Common Vipers Bugloss

Common Vipers Bugloss Plant Information

Common Vipers Bugloss grows in the following 43 states:

Alaska, Colorado, Connecticut, District Of Columbia, Georgia, Idaho, Illinois, Indiana, Kansas, Kentucky, Maryland, Minnesota, Montana, Nebraska, New Hampshire, New Mexico, North Carolina, Oklahoma, Pennsylvania, South Carolina, South Dakota, Utah, Vermont, Wisconsin, Wyoming, Oregon, West Virginia, Arkansas, Delaware, Iowa, Louisiana, Maine, Massachusetts, Michigan, Missouri, New Jersey, New York, Ohio, Rhode Island, Tennessee, Texas, Virginia, Washington

Echium vulgare - known as viper's bugloss and blueweed - is a species of flowering plant in the borage family Boraginaceae. It is native to most of Europe, and western and central Asia and it occurs as an introduced species in north-eastern North America.

It is a biennial or monocarpic perennial plant growing to 30-80cm (12-31in) tall, with rough, hairy, lanceolate leaves. The flowers start pink and turn vivid blue and are 15-20mm (0.59-0.79in) in a branched spike, with all the stamens protruding. The pollen is blue but the filaments of the stamens remain red, contrasting against the blue flowers. It flowers between May and September. It is found in dry calcareous grassland and heaths, bare and waste places, along railways and roadsides, and on coastal cliffs, sand dunes and shingle.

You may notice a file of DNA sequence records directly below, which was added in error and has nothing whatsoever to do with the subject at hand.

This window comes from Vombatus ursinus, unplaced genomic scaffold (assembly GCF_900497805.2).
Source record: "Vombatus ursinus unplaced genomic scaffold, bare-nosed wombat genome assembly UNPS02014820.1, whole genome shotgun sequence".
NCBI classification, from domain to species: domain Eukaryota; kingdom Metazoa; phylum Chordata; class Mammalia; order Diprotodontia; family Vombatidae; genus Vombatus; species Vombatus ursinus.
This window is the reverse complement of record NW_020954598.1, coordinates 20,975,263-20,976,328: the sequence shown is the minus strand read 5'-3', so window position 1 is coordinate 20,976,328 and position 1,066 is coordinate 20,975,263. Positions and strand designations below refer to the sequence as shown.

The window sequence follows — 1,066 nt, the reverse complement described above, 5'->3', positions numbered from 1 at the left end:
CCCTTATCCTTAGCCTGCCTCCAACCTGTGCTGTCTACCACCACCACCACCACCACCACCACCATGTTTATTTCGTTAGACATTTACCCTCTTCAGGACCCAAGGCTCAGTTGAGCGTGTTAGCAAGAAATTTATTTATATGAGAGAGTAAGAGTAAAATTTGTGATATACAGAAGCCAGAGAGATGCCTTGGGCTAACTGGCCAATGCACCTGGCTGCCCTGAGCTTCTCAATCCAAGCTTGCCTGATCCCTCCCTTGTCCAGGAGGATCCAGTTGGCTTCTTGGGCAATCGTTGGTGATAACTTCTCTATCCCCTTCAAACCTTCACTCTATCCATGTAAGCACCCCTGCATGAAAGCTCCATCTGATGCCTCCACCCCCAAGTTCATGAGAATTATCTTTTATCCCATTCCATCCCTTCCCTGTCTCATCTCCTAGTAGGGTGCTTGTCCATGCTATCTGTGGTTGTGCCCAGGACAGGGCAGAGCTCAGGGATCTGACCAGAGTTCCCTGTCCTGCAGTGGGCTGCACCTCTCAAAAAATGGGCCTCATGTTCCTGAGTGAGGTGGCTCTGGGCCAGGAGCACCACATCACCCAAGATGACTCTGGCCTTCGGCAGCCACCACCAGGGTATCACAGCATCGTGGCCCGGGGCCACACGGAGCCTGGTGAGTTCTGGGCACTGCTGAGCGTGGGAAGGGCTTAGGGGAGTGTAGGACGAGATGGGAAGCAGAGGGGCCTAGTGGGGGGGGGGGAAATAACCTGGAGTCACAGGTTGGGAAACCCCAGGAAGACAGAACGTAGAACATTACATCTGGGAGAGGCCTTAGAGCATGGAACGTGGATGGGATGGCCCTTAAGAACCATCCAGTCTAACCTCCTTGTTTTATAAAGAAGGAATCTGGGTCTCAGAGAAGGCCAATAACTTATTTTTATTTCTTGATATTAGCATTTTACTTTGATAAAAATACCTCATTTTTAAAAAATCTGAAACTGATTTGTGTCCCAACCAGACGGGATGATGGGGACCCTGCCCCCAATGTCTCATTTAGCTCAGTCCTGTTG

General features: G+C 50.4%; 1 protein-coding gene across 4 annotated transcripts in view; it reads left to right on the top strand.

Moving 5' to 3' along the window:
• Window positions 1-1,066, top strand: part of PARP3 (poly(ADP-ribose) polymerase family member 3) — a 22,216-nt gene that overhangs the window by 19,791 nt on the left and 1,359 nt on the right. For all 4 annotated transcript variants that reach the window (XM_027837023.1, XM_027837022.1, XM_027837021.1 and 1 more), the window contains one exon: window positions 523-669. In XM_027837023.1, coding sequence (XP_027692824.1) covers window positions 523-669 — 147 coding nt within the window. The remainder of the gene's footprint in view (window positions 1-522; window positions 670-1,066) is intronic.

It is native to Europe and temperate Asia. It has been introduced to North America and is naturalised in parts of the continent, being listed as an invasive species in Washington.

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